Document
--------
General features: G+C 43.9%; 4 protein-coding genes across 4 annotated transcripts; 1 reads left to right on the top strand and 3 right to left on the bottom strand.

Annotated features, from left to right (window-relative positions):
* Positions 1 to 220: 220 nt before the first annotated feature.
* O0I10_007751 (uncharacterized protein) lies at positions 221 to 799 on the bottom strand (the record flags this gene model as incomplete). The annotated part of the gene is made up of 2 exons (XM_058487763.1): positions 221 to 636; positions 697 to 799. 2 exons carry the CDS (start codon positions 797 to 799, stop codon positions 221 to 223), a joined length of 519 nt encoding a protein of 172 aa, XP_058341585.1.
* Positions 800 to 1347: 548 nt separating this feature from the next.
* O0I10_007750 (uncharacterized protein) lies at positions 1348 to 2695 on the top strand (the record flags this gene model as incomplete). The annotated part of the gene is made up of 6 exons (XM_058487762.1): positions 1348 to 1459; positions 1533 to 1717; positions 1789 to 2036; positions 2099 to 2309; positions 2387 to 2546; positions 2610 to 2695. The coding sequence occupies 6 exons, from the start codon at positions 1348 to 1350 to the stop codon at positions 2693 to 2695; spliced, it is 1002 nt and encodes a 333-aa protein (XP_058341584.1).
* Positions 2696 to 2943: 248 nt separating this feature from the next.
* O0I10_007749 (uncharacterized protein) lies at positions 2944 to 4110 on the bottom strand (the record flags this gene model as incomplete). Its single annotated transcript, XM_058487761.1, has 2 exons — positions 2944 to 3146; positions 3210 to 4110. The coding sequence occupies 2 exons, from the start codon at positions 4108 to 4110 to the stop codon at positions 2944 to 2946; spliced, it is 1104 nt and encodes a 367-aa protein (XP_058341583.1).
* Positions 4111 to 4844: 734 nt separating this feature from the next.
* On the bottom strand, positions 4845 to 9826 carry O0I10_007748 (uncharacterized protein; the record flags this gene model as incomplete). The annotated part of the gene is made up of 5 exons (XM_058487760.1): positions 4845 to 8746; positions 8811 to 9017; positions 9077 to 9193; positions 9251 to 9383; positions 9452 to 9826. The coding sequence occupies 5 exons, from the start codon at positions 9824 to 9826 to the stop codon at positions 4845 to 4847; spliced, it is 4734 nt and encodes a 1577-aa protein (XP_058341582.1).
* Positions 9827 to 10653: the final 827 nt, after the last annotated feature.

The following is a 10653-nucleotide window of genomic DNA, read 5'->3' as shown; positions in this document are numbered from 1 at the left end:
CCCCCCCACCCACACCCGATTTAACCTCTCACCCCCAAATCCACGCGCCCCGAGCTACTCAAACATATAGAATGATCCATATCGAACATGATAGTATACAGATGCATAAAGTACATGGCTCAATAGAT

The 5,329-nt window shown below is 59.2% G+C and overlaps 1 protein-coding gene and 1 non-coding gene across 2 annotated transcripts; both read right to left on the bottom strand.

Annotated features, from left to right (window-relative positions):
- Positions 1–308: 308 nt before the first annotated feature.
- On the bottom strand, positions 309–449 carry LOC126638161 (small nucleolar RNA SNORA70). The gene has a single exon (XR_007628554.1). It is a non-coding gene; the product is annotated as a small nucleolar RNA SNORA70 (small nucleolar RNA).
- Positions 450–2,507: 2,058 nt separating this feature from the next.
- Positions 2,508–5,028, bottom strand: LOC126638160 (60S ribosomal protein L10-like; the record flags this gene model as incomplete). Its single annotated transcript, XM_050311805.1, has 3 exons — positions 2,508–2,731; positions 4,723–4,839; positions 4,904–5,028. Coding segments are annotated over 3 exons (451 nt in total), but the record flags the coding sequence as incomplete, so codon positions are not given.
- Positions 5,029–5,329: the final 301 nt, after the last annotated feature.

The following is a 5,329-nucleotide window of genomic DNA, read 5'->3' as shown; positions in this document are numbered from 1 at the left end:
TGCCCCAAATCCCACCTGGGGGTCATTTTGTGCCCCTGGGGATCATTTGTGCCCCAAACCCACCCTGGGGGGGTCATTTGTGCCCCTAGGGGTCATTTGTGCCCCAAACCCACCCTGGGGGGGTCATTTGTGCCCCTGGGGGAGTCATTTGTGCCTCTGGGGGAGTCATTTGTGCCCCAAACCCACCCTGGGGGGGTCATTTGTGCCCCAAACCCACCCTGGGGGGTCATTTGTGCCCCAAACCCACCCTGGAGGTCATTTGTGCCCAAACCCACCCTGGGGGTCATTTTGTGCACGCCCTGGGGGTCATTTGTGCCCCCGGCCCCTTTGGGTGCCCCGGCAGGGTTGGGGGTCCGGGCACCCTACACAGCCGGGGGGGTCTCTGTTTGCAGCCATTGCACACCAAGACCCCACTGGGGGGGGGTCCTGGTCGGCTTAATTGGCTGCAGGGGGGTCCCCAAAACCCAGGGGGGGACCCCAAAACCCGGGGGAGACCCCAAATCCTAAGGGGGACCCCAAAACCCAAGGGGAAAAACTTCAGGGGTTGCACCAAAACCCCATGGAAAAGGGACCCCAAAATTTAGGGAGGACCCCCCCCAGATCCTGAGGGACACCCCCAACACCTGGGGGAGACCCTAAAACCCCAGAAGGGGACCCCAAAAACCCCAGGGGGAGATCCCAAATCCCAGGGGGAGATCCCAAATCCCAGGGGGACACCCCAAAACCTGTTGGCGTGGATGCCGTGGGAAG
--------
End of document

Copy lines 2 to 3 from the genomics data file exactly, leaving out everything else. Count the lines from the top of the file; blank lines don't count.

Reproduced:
Annotated features, from left to right (window-relative positions):
* Positions 1 to 220: 220 nt before the first annotated feature.